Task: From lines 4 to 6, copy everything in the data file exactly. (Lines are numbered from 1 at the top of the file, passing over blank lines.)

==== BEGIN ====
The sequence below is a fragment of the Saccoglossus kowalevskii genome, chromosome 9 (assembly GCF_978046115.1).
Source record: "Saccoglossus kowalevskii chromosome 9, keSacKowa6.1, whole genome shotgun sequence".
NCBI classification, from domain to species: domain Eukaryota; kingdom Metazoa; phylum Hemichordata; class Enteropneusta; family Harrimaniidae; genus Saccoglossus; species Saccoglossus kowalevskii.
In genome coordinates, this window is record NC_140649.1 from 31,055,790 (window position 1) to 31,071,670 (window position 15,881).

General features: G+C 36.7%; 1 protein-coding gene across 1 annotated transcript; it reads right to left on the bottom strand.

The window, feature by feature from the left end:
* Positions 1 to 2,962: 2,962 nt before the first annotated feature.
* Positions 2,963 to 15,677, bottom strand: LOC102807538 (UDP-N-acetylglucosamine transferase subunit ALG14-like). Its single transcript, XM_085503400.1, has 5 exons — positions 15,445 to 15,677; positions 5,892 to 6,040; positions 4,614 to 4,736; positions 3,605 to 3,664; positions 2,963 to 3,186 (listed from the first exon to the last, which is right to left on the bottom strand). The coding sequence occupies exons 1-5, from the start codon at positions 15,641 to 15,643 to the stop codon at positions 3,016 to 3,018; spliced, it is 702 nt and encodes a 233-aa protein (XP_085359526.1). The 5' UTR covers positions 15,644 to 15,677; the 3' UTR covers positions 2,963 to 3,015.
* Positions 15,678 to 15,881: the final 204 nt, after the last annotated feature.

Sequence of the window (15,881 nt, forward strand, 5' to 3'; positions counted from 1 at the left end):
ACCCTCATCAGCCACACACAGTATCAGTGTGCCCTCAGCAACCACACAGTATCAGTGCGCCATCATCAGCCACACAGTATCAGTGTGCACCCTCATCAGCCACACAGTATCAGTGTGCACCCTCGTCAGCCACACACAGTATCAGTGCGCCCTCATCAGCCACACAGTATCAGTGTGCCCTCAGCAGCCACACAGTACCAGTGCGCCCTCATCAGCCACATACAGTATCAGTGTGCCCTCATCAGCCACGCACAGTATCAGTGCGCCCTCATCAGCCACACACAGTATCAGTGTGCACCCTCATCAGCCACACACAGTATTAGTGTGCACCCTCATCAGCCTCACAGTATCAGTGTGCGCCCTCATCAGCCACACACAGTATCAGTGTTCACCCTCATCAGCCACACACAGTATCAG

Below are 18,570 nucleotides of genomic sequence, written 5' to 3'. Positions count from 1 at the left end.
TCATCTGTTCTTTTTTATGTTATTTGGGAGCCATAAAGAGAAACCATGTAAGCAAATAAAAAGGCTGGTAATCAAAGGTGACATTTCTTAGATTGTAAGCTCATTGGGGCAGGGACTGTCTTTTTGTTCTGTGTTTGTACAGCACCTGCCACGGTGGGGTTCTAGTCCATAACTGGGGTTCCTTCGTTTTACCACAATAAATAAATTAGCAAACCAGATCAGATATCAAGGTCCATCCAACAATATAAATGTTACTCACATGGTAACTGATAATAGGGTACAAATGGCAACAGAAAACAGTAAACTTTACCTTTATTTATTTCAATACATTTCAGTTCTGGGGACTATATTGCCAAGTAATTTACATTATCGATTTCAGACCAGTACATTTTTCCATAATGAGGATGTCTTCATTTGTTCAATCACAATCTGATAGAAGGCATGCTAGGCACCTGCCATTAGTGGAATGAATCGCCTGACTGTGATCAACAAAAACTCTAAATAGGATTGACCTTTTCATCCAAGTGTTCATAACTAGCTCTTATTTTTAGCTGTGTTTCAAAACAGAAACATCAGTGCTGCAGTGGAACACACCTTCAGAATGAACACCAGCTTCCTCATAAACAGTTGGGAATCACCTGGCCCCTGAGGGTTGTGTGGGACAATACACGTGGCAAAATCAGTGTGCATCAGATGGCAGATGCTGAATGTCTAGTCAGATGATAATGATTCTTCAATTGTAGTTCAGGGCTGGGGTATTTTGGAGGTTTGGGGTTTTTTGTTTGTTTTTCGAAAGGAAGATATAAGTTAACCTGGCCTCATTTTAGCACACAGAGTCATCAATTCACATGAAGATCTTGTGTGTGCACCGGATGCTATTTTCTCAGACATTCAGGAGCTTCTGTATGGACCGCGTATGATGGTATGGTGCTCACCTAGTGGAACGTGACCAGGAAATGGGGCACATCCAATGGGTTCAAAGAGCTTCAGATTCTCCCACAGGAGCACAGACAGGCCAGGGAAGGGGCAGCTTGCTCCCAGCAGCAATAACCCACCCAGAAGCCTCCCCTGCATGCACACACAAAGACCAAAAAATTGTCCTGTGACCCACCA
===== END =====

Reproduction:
In genome coordinates, this window is record NC_140649.1 from 31,055,790 (window position 1) to 31,071,670 (window position 15,881).

General features: G+C 36.7%; 1 protein-coding gene across 1 annotated transcript; it reads right to left on the bottom strand.

The window, feature by feature from the left end: